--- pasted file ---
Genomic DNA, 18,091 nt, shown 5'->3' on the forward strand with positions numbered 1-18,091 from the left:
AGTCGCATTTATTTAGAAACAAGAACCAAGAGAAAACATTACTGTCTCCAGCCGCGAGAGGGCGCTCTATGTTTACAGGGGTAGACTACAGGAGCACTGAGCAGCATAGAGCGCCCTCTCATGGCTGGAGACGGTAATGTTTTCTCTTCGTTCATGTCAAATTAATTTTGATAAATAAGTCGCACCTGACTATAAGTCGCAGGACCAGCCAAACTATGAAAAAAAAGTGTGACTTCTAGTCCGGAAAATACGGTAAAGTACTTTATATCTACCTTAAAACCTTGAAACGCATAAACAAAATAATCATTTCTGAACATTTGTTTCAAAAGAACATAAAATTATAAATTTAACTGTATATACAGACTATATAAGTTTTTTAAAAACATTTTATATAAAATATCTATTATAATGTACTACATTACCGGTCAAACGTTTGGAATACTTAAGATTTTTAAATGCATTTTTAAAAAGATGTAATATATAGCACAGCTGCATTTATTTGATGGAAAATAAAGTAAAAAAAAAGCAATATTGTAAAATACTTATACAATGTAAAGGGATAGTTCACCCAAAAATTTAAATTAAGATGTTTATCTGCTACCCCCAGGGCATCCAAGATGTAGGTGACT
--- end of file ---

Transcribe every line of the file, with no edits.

Genomic DNA, 18,091 nt, shown 5'->3' on the forward strand with positions numbered 1-18,091 from the left:
AGTCGCATTTATTTAGAAACAAGAACCAAGAGAAAACATTACTGTCTCCAGCCGCGAGAGGGCGCTCTATGTTTACAGGGGTAGACTACAGGAGCACTGAGCAGCATAGAGCGCCCTCTCATGGCTGGAGACGGTAATGTTTTCTCTTCGTTCATGTCAAATTAATTTTGATAAATAAGTCGCACCTGACTATAAGTCGCAGGACCAGCCAAACTATGAAAAAAAAGTGTGACTTCTAGTCCGGAAAATACGGTAAAGTACTTTATATCTACCTTAAAACCTTGAAACGCATAAACAAAATAATCATTTCTGAACATTTGTTTCAAAAGAACATAAAATTATAAATTTAACTGTATATACAGACTATATAAGTTTTTTAAAAACATTTTATATAAAATATCTATTATAATGTACTACATTACCGGTCAAACGTTTGGAATACTTAAGATTTTTAAATGCATTTTTAAAAAGATGTAATATATAGCACAGCTGCATTTATTTGATGGAAAATAAAGTAAAAAAAAAGCAATATTGTAAAATACTTATACAATGTAAAGGGATAGTTCACCCAAAAATTTAAATTAAGATGTTTATCTGCTACCCCCAGGGCATCCAAGATGTAGGTGACT